“Chinese Dream” has become the CCP’s latest new-and-improved propaganda slogan,
but for many Chinese citizens it holds deeply ironic connotations, especially
for those fully aware of the nation’s chaotic Maoist-era mass movements.
Recognizing the gaps in her family history often coincided with the gaps in the
official history she learned at school, Zhang Lei set out to uncover the truth
about her parents and grandparents, as well as her country, hoping to reach
some cathartic enlightenment. Nick Torrens documents the decades-long process
in China’s 3Dreams (trailer here), which screens
during the 2016 Brooklyn Film Festival.
troubles and neuroses of Zhang’s family pre-date the Cultural Revolution,
starting with her grandfather’s long-term imprisonment during the Anti-Rightist
campaign. Even after his release, the patriarch was still so politically
radioactive Zhang’s grandmother reluctantly banished him from the family. Her
parents did not fare much better during the Cultural Revolution either. The
resulting guilt and shame have largely poisoned her mother’s relationship with Zhang.
the young woman never really understood those grandiose government campaigns
that profoundly disrupted her family, so with the help of a supportive cousin,
she will seek out eye witness accounts from family friends and other survivors.
Unfortunately, the government’s policy of denial will complicate her investigation
(as the Party intended). She even finds the only extant Red Guard cemetery in
Chongqing padlocked to visitors. Of course, life does not stand still for Zhang
during the nearly twenty years Torrens followed her. We also see her organizing
her neighbors in Chongqing’s historic district to stand-up to a real estate
developer’s strong-arm thugs. Regardless of the context, she is not inclined to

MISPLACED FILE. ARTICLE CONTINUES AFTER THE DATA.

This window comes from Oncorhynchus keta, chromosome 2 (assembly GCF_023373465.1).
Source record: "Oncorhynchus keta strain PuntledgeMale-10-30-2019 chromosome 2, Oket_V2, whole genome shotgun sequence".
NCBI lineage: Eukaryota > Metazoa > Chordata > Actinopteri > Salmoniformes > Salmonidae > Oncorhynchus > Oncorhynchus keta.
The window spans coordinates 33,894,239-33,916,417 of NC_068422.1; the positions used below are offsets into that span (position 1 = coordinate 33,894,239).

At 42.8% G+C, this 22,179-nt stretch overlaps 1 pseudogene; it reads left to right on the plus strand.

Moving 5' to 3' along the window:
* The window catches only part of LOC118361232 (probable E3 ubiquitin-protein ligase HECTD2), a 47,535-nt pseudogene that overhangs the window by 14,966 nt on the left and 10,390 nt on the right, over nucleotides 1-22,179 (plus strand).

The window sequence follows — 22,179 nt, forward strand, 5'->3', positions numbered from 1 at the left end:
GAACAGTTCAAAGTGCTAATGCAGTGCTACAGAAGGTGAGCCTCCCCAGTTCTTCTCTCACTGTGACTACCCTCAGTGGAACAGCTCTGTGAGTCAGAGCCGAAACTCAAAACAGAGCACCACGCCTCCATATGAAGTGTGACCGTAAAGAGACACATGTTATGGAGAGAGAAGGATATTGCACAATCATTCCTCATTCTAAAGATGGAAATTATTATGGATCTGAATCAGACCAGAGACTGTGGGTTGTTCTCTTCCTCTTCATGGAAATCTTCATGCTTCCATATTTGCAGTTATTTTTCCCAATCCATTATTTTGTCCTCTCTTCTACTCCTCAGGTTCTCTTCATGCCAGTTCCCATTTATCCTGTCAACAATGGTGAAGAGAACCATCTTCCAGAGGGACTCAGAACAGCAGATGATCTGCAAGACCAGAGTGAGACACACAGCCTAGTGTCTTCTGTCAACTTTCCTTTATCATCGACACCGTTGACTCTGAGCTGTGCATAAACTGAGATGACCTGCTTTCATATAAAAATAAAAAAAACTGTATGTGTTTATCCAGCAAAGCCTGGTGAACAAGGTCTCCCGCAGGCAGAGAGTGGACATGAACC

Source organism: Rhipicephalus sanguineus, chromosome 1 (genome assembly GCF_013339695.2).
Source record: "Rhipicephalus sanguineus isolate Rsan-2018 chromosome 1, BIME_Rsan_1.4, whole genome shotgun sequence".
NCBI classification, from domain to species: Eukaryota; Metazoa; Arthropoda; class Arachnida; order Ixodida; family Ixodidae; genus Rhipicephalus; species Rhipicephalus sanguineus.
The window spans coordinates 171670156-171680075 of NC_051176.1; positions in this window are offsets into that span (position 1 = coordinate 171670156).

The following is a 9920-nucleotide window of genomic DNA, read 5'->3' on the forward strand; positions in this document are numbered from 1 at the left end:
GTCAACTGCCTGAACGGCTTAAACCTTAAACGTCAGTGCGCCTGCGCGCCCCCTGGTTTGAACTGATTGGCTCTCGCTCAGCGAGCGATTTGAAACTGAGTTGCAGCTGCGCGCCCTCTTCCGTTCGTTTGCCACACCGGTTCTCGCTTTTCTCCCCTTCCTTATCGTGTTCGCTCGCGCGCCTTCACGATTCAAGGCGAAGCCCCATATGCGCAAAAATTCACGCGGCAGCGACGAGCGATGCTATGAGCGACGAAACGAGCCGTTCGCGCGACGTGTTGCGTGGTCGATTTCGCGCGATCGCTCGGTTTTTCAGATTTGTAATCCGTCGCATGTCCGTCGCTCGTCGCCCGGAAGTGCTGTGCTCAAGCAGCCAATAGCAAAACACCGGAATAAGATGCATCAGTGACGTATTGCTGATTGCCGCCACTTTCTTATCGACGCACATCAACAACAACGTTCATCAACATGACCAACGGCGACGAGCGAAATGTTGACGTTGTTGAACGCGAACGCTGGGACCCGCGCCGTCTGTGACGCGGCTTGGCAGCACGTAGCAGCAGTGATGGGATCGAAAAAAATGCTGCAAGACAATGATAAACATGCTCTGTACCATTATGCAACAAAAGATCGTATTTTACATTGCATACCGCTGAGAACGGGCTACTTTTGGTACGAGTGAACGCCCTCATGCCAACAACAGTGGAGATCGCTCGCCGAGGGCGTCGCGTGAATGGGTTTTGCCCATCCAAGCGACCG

accept apathy, which makes the film quite inspiring, in a gritty, unsentimental
3Dreams probably could have been four
times longer without feeling draggy. It captures a heck of a lot of
contemporary Chinese cultural-social-political trends and explains how they
were caused by ideological spasms forty or fifty years ago. Of course, it is a
great help that Zhang is Torrens’ focal protagonist. She is refreshingly smart,
a highly engaging screen presence, and pretty darn gutsy, all things
also deserves credit for assiduously winning and justifying Zhang and company’s
trust. His access was definitely up-close-personal and often extremely
revealing. According to the post-screening Q&A, Torrens will only screen
the film in China under tightly controlled conditions, with all the
participants’ prior agreement. Frankly, with the Beijing International Film
Festival essentially in exile, there are virtual no venues to screen an
independent documentary like 3Dreams anyway.
Torrens adroitly uses the personal experiences of Zhang’s family and their
close contemporaries as a microcosm for China in its totality. However, Zhang
also consistently proves herself worthy of documentary treatment on an individual
level. The truth will not set her free, but it might ease her mind somewhat.
The audience will be rooting for her. Highly recommended, China’s 3Dreams screens again this Wednesday (6/8) at the Wythe
Hotel, as part of the Experiment Edition of the Brooklyn Film Festival.
Labels: Anti-Rightist Campaign, BFF '16, China, Cultural Revolution, Documentary